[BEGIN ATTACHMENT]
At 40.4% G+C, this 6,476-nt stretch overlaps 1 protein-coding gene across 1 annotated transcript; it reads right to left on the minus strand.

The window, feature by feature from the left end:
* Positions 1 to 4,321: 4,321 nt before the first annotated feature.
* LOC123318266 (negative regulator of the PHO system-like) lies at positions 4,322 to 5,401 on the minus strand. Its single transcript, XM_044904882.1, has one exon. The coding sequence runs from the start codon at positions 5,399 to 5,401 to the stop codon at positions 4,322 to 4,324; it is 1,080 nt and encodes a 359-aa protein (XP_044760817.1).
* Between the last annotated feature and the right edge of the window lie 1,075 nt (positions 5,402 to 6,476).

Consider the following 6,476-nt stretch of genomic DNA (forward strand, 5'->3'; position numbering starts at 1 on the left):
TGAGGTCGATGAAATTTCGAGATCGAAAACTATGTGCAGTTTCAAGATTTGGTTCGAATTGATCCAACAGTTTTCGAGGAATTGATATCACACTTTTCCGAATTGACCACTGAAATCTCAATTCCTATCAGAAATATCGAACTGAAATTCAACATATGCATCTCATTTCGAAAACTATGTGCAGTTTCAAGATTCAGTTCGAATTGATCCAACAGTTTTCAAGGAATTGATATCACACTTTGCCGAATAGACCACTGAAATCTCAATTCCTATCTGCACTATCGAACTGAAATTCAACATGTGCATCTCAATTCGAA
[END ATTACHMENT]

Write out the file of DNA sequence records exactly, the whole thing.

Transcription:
At 40.4% G+C, this 6,476-nt stretch overlaps 1 protein-coding gene across 1 annotated transcript; it reads right to left on the minus strand.

The window, feature by feature from the left end:
* Positions 1 to 4,321: 4,321 nt before the first annotated feature.
* LOC123318266 (negative regulator of the PHO system-like) lies at positions 4,322 to 5,401 on the minus strand. Its single transcript, XM_044904882.1, has one exon. The coding sequence runs from the start codon at positions 5,399 to 5,401 to the stop codon at positions 4,322 to 4,324; it is 1,080 nt and encodes a 359-aa protein (XP_044760817.1).
* Between the last annotated feature and the right edge of the window lie 1,075 nt (positions 5,402 to 6,476).

Consider the following 6,476-nt stretch of genomic DNA (forward strand, 5'->3'; position numbering starts at 1 on the left):
TGAGGTCGATGAAATTTCGAGATCGAAAACTATGTGCAGTTTCAAGATTTGGTTCGAATTGATCCAACAGTTTTCGAGGAATTGATATCACACTTTTCCGAATTGACCACTGAAATCTCAATTCCTATCAGAAATATCGAACTGAAATTCAACATATGCATCTCATTTCGAAAACTATGTGCAGTTTCAAGATTCAGTTCGAATTGATCCAACAGTTTTCAAGGAATTGATATCACACTTTGCCGAATAGACCACTGAAATCTCAATTCCTATCTGCACTATCGAACTGAAATTCAACATGTGCATCTCAATTCGAA